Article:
Bookmark #548

I sat in the cab, engrossed with a problem I was trying to solve with my work, a short family trip that I had procrastinated planning on, and of course, writing—in that order. Just then, I noticed the wrong road getting closer and right as the driver was about to make a turn, I told him it was the wrong route. In this ordeal, the intricate tapestry of thought I was lost in collapsed quickly, and all I had done since the moment I left the apartment was lost. I only wrote bits and pieces mentally for the rest of the route, which was not as long to do anything else. I am only putting all that down now, like a loyal assistant. There are multitudes in me. I give myself the orders like a general and follow them like the cavalry. This autonomy has given me so much, and it has taken so much. Now, with everything split even, I sit and write.

As I jot the words down, having iterated over them a hundred times since the evening, I realise there is madness to my method. There is order in my disorder; even when I am in disarray, I am fastidious. When I meet a friend or acquaintance or talk to them on the phone, it is not uncommon for them to ask me: How do you do the same things every day? How do you keep up with it? How do you not forget or lose yourself and never find the motivation to start again? I try to answer them, but then, I get as close as we get to articulating how we breathe. It only gets harder when you try it. Some things appear naturally in people. For a lot of people, it is unforeseen genius. For me, it is this tendency to keep at something.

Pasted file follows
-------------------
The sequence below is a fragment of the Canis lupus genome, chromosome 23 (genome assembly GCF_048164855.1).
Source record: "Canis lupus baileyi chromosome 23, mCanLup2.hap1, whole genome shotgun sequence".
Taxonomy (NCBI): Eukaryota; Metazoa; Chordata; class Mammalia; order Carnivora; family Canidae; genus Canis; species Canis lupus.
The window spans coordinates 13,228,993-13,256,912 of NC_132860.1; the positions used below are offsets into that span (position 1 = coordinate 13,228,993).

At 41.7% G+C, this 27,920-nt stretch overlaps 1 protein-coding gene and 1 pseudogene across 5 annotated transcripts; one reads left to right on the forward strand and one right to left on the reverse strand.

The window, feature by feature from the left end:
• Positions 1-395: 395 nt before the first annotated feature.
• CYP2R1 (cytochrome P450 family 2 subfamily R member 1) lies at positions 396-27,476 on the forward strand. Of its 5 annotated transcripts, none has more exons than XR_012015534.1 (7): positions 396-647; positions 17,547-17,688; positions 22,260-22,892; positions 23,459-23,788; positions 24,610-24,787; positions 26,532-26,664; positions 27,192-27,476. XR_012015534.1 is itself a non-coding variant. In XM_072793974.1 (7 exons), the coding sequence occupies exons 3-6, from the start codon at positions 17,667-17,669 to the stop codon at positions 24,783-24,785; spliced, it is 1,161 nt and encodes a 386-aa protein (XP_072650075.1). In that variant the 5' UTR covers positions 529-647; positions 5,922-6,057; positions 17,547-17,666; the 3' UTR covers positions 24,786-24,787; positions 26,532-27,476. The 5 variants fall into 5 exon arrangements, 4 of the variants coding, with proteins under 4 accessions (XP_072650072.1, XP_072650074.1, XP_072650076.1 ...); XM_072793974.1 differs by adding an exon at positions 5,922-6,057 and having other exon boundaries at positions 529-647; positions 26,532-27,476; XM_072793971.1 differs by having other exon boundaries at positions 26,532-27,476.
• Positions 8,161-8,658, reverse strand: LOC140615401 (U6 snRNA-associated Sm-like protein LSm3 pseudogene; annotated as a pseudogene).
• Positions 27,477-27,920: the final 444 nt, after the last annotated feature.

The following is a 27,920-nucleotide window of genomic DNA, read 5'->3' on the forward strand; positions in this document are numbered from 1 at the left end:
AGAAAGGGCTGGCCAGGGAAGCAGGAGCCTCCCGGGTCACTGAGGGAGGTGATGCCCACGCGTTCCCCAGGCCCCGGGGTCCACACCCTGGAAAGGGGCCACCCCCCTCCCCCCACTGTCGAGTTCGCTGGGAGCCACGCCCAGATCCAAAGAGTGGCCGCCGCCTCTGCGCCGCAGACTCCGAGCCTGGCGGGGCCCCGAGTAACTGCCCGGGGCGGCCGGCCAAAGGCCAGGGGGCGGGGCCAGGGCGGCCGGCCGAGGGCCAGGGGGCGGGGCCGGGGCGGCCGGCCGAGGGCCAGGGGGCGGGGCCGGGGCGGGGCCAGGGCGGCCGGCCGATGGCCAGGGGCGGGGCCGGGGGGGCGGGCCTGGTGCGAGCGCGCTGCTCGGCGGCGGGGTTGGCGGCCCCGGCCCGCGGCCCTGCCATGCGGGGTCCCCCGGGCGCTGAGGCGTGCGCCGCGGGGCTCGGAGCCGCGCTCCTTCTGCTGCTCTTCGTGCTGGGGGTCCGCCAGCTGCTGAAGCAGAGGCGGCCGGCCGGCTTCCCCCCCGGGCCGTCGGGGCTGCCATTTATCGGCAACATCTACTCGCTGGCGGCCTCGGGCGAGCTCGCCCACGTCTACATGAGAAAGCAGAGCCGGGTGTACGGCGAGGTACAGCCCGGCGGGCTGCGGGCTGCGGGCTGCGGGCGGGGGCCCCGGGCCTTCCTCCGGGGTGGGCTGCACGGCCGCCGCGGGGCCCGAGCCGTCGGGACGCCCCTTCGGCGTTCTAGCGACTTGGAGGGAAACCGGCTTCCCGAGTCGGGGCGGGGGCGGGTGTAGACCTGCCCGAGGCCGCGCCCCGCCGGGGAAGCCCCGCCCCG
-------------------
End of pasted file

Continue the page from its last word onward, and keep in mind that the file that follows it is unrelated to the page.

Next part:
For many years now, I have joked that some of us are the children of Sisyphus—we do not know why we roll the rock uphill, and if we ever did, we have long forgotten. Jocular as this remark is, I am now beginning to see some truth in it after all. I could not tell you why it is that even if I stop writing in the morning, an hour in the night clears itself up for me as if I had planned it. The universe conspires for a lot of things. In my case, it keeps me where I am as long as I truly want to be there. What it wants from me? I will never know. I am but a man who sits and writes, whether it is day or night is irrelevant.

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